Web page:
Jeremy Schott

Jeremy Schott

Professor, Religious Studies

Director, Medieval Studies Institute

Adjunct Associate Professor, History

Adjunct Faculty, Borns Jewish Studies Program

Adjunct Faculty, Classical Studies

Affiliate Faculty, Ancient Studies

Affiliate Faculty, Medieval Studies


  • Ph.D., Duke University, 2005
  • B.A., University of Rochester, 1999

About Jeremy Schott

I am an interdisciplinary scholar of culture, literature, religion, and philosophy in the Roman and Byzantine world. My research has covered a broad range: the politics of religious and ethnic identity; the practice and theory of translation; historiography; the history of books and reading; and most recently, the materiality of Byzantine manuscripts. 

Current Projects

Byzantine Readers of Ecclesiastical History

Edition, translation, and study of the marginalia Laur. Plut. 70.7, the earliest manuscript of Eusebius’s and Socrates’s ecclesiastical histories.


Arethas of Caesarea

Arethas is well-known to classicists and Byzantinists as the owner of several of the most important extant manuscripts of Greek philosophy and early Christian literature, which also contain scholia curated by Arethas and his reader’s notes.  Like so many Byzantine readers whose notes exist in manuscripts, he has tended to be written-off as offering little of value beyond his preservation of classical texts.  In addition, nearly all treatments of Arethas have focused exclusively on his “classical” texts (e.g. Plato, Aristotle, Lucian) and ignored his codices of Christian texts.  This holistic study will address his surviving letters and orations along with his extant books to offer a detailed, interdisciplinary study of this middle byzantine intellectual.


Socrates, Ecclesiastical History 
(co-authors Rebecca Falcasantos and David Maldonado)

A new, fully annotated translation, the first in English based on a modern critical edition of the text.


Remembering Nicaea: The Ecclesiastical History of Ps.-Gelasius (CPG 6034) (co-authors Martin Shedd and Sean Tandy)
[forthcoming in SBL Writings from the Greco-Roman World]

The anonymous Ecclesiastical History ascribed to “Gelasius of Cyzicus” (CPG 6034) and dating to the late 5th century, is a 3-book account of Constantine the Great’s rise to sole rule, the Council of Nicaea, and the immediate aftermath of the Council. The work has never been translated into English, and has been the subject of only two dedicated studies, both in German. It has also been largely ignored in studies of the reception and memory of Nicaea, because it has usually been considered “merely” a pastiche of other, familiar texts, in particular, Eusebius of Caesarea’s Ecclesiastical History and Life of Constantine. In fact, the text is compiled from a variety of sources, and many of these are otherwise-unknown. In addition to offering the first complete English translation of this work, the volume will offer a comprehensive introduction which locates the work within its theological, literary, and socio-historical contexts, along with extensive explanatory and exegetical notes.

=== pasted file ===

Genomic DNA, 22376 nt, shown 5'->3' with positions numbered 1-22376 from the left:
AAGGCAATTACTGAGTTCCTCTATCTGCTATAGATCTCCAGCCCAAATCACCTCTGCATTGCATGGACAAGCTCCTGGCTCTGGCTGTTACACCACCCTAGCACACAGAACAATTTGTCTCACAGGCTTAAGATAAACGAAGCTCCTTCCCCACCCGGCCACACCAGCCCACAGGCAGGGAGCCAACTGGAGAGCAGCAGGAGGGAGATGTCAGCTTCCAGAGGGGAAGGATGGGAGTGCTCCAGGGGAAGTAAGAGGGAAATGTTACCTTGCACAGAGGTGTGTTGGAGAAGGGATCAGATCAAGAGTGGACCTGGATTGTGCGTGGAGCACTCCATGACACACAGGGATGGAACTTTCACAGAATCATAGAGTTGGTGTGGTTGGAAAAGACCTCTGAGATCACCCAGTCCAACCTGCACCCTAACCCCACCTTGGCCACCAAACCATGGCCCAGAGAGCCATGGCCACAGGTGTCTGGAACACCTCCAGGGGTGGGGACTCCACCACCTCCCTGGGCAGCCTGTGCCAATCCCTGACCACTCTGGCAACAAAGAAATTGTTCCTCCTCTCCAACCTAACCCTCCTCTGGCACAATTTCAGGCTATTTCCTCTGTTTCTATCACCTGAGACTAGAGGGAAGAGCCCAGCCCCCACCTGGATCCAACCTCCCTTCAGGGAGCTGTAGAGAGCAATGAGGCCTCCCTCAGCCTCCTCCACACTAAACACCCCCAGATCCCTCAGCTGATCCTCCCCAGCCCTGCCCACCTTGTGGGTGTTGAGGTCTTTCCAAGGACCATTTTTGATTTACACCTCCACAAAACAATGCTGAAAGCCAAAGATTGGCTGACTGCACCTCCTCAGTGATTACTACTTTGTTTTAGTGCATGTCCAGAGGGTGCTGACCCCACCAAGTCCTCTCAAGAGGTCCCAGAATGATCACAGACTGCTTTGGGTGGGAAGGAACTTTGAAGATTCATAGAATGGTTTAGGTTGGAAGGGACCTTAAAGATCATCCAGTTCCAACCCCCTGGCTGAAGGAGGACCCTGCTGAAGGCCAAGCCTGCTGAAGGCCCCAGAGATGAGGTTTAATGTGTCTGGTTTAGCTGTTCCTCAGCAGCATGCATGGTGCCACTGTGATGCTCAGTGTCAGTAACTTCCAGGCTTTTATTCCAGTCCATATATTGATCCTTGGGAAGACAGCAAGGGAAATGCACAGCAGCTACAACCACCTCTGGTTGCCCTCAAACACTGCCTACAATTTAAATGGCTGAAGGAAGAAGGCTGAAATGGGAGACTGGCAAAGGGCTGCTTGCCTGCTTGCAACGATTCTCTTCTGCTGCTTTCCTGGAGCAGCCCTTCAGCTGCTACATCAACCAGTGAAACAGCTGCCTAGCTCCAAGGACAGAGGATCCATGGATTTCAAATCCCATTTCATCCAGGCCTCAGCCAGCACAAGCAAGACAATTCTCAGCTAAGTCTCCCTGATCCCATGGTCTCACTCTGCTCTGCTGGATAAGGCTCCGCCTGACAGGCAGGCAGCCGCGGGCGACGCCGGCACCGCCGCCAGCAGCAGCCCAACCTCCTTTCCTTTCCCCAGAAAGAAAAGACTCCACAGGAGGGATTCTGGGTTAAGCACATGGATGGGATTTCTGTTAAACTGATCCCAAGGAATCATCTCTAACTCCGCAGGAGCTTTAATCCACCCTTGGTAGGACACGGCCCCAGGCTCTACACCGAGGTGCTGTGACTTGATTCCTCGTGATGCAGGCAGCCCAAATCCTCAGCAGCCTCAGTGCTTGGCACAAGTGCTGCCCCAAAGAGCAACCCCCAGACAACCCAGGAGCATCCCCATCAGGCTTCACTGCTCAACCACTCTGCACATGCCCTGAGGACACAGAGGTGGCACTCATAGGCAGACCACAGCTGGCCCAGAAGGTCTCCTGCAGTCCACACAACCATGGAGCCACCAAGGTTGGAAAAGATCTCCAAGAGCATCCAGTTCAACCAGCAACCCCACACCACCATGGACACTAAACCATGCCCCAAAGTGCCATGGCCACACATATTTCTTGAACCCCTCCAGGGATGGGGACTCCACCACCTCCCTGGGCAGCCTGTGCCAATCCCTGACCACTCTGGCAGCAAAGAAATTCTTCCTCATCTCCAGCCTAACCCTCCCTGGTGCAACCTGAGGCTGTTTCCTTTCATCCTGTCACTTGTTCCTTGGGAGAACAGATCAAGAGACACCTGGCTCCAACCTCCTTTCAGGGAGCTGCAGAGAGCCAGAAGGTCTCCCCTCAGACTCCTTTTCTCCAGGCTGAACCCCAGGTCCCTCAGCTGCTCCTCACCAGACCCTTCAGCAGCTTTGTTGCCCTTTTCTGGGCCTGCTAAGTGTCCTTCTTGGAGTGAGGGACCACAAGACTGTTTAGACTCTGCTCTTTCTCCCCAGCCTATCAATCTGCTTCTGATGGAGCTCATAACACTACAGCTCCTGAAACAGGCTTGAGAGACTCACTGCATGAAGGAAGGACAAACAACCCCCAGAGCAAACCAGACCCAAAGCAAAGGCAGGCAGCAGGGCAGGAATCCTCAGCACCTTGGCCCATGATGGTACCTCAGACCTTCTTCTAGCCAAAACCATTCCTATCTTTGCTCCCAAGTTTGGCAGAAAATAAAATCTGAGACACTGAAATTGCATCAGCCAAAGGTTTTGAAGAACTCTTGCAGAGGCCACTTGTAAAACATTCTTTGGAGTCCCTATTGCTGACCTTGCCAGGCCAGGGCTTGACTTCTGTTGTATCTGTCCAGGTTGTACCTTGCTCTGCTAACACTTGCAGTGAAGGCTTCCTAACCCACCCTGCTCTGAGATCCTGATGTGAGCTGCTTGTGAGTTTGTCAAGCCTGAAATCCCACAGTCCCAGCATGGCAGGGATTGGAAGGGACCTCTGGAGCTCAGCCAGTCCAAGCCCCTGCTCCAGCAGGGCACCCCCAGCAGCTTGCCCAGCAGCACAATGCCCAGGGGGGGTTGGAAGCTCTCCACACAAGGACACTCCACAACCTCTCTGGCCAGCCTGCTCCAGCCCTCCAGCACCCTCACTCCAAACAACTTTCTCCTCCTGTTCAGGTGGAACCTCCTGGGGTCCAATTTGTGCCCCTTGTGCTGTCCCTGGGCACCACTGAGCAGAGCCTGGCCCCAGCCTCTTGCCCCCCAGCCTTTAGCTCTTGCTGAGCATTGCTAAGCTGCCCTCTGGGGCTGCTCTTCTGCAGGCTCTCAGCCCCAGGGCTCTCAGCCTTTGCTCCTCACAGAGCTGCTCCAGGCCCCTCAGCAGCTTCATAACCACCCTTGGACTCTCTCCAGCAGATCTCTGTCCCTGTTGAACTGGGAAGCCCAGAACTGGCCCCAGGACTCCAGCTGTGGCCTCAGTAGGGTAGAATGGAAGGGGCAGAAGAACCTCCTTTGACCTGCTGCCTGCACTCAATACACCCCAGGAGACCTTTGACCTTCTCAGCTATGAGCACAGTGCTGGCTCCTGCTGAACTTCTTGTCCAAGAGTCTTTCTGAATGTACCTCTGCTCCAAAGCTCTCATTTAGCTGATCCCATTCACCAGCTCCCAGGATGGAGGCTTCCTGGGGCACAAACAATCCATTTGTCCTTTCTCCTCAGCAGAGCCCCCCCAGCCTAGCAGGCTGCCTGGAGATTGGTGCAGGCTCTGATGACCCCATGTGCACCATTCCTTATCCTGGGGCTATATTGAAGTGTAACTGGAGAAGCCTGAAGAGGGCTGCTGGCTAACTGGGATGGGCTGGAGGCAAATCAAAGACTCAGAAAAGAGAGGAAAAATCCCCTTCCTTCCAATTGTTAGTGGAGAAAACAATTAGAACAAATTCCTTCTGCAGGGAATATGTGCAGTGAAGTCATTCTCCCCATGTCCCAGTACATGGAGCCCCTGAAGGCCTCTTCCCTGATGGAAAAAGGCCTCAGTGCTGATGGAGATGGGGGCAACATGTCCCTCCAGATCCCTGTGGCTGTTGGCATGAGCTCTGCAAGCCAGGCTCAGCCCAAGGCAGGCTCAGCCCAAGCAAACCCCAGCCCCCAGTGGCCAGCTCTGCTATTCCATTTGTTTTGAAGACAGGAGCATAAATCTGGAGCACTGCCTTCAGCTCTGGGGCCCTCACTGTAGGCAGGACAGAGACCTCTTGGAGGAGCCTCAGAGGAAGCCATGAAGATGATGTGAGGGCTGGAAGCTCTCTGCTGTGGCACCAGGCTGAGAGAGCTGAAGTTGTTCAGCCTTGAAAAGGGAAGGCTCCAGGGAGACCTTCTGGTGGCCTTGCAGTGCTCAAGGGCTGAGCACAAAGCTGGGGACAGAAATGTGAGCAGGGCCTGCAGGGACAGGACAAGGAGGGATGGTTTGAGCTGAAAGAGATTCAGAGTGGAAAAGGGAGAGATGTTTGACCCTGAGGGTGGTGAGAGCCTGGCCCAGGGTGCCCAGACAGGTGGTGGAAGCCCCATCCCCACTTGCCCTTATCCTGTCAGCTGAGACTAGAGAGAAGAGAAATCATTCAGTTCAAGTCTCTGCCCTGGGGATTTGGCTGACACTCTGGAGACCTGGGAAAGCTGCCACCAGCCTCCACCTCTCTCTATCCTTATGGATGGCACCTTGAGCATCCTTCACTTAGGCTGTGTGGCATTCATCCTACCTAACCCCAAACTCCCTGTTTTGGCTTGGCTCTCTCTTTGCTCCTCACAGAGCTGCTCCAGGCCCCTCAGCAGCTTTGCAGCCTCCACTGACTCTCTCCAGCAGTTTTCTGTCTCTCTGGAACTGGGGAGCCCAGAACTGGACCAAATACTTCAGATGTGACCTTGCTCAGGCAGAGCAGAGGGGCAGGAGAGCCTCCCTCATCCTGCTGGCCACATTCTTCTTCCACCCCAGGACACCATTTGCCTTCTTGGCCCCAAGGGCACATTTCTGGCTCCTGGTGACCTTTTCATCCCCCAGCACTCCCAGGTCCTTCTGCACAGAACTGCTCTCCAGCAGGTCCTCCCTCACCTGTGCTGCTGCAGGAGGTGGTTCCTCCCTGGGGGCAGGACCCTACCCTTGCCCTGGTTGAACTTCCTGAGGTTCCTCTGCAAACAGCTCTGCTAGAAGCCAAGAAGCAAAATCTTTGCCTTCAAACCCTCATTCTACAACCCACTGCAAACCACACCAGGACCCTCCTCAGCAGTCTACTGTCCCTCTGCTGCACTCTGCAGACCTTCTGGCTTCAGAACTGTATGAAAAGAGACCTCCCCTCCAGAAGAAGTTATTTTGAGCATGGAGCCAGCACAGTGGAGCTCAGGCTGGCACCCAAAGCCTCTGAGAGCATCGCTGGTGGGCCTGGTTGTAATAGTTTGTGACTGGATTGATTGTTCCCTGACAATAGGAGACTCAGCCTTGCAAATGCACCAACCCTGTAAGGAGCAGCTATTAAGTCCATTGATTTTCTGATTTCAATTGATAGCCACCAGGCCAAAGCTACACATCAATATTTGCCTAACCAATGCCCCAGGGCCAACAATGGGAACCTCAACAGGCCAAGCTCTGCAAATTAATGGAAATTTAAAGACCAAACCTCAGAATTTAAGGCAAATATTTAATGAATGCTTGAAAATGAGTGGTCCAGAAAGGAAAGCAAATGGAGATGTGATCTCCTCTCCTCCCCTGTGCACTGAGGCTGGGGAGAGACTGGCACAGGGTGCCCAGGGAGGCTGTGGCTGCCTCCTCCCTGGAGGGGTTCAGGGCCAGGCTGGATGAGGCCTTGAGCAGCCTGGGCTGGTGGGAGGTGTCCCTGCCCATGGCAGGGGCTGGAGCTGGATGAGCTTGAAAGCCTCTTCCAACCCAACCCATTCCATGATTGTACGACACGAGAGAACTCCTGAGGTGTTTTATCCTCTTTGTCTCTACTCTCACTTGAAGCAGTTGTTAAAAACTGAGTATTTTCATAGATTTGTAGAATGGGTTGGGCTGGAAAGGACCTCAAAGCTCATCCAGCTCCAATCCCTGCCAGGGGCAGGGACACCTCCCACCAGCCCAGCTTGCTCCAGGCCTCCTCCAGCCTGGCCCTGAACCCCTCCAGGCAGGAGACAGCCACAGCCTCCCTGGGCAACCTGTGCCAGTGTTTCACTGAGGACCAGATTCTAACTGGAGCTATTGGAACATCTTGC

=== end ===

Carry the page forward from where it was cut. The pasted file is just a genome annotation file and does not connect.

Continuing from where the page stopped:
Journal articles & other publications

“Plotinus’ Portrait and Pamphilus’ Prison Notebook: Neoplatonic and Early Christian Textualties at the Turn of the Fourth Century C.E.,” Journal of Early Christian Studies, forthcoming Fall 2013.

“Textuality and Territorialization: Eusebius’ Exegeses of Isaiah, and Empire,” Eusebius and the Construction of a Christian Culture, Aaron Johnson and Jeremy Schott, eds. (Cambridge: Center for Hellenic Studies/Harvard University Press, 2013).

“Afterword: Receptions,” Eusebius and the Construction of a Christian Culture, Aaron Johnson and Jeremy Schott, eds. (Cambridge: Center for Hellenic Studies/Harvard University Press, 2013).

Awards & Honors

  • American Academy of Religion Regional Development Grant 2012-2013
  • National Endowment for the Humanities Fellowship, 2011-2012
  • Jacob K. Javits Fellowship
  • Faculty Research Grant, UNC-Charlotte, 2008
  • International Travel Grant, UNC-Charlotte, 2007, 2008
  • Graduate Fellowship, Duke University, 2003-2004
  • Jacob K. Javits Fellowship in Humanistic Studies, 1999-2003

Prospective graduate students

Prospective graduate students interested in the study of the Roman world, late antiquity, and early Christianity should check out the description of the AMNER area (Ancient Mediterranean and Near Eastern Religions) on the Religious Studies website. Indiana has excellent resources for the study of late antiquity, and prospective students should also take a look at faculty in History, Art History, Near Eastern Languages and Cultures, and the Borns Jewish Studies Program.

Students interested in graduate study in early Christianity and religions of late antiquity should have a good undergraduate degree in a relevant field (e.g. Classics, Near Eastern Studies, Religious Studies, etc.) and good basic coursework in the history and culture of late antiquity and/or premodern Christianity. Students should also be prepared with intermediate reading ability in a relevant ancient language (e.g. Greek, Latin, Syriac), and preferably, at least elementary experience in a second. Reading knowledge of either French or German is strongly recommended as well.